EU Enlargement Commissioner Johannes Hahn said this on Thursday evening at the 12th European Media Summit in Lech, Austria.
"The opposite is the case," said Hahn. China wants to make its model acceptable in Europe.
Basically, it is about the choice between dictatorship and democracy, between social market economy and turbo-capitalism. In the case of the Balkans, the Union must accept the challenge of China with adequate answers.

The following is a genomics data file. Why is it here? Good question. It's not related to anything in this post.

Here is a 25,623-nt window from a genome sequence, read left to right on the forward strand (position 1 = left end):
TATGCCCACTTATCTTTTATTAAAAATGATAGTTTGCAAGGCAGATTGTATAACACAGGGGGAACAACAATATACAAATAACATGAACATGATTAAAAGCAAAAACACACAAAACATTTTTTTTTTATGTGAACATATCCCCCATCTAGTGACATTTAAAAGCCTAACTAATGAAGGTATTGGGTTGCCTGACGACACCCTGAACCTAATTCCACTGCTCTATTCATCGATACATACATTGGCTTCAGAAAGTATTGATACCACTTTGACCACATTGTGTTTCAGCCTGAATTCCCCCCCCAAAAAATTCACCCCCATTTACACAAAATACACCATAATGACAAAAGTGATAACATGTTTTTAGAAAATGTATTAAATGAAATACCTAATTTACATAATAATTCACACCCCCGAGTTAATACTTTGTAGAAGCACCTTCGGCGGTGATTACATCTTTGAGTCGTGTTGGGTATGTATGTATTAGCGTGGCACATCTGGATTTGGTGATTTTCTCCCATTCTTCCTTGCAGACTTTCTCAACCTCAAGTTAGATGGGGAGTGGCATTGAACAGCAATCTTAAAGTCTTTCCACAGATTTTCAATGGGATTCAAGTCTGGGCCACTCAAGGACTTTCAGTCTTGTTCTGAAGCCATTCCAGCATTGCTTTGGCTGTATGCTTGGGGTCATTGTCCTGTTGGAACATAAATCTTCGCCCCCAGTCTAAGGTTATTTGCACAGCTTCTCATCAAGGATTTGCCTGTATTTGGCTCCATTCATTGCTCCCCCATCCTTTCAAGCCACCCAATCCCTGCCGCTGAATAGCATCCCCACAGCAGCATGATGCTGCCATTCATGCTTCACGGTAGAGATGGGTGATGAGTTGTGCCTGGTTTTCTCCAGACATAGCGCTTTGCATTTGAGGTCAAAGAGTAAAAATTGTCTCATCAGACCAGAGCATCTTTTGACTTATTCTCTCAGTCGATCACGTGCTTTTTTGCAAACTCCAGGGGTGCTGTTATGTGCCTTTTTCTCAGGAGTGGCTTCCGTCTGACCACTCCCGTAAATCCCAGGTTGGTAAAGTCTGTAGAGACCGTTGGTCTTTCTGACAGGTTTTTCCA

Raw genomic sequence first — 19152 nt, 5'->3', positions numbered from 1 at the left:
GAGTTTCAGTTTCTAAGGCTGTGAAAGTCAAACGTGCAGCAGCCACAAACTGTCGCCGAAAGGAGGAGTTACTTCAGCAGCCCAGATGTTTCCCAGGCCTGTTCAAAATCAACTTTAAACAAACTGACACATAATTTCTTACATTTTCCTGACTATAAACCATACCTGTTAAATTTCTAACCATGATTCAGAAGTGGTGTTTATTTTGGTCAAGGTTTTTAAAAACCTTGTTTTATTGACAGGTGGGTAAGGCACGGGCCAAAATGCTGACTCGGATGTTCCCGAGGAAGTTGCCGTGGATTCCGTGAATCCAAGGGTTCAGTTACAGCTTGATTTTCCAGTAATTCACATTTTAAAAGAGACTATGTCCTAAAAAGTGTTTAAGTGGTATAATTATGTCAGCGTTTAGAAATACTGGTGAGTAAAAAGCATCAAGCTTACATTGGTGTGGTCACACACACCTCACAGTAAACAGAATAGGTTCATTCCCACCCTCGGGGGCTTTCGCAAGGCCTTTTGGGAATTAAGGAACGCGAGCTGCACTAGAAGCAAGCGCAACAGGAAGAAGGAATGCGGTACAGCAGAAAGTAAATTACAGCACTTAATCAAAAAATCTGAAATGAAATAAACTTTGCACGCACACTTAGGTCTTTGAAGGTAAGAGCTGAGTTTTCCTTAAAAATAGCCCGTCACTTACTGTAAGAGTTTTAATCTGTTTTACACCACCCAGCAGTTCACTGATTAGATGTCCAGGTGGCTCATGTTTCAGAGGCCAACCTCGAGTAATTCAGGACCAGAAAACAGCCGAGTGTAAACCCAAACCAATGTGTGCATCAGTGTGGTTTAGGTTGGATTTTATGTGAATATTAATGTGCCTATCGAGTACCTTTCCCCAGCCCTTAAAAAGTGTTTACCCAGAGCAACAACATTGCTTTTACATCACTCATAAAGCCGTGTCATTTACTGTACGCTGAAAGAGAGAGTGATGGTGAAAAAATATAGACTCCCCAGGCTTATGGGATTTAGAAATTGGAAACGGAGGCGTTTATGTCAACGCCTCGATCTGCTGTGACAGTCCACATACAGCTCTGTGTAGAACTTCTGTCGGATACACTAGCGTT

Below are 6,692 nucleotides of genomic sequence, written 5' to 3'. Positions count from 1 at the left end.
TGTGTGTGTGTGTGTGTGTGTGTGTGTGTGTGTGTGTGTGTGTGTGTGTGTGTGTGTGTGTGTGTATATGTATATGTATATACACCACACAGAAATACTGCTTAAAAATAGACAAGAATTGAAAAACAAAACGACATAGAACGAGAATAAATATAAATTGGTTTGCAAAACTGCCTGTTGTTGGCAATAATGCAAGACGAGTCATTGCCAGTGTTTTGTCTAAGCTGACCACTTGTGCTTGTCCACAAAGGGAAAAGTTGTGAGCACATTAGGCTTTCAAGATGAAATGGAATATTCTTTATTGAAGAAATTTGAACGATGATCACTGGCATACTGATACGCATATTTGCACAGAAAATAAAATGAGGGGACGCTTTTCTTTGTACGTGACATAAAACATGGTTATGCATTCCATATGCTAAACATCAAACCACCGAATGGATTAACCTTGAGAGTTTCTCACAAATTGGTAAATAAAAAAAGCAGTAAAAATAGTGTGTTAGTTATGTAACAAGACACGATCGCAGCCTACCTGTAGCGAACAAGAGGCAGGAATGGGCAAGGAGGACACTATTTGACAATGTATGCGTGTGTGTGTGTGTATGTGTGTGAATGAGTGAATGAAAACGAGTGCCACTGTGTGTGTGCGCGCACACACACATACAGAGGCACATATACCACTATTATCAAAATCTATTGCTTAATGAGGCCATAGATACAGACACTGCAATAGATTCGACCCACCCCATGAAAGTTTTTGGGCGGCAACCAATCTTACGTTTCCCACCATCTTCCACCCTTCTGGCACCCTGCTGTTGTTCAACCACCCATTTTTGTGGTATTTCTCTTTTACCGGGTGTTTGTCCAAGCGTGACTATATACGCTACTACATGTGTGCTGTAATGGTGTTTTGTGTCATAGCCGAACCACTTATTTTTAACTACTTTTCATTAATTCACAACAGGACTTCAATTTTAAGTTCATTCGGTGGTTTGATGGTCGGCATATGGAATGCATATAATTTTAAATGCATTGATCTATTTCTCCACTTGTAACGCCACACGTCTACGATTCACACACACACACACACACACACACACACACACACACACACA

"We need to scrutinize the acquisition of potentially strategic companies by the Chinese," Hahn said.
Chinese money is used to build power plants, highways and bridges in the six countries of the Western Balkans.
Hahn once again pleaded for a significant increase in the Union's ability to act, especially in foreign policy issues, by breaking up the principle of unanimity in favor of majority voting.
"This is the basic requirement for global competitiveness," said EU Commissioner for Neighborhood Policy.
He spends at least a third of his time convincing one or at most two countries of the will of the remaining 26 or 27 countries.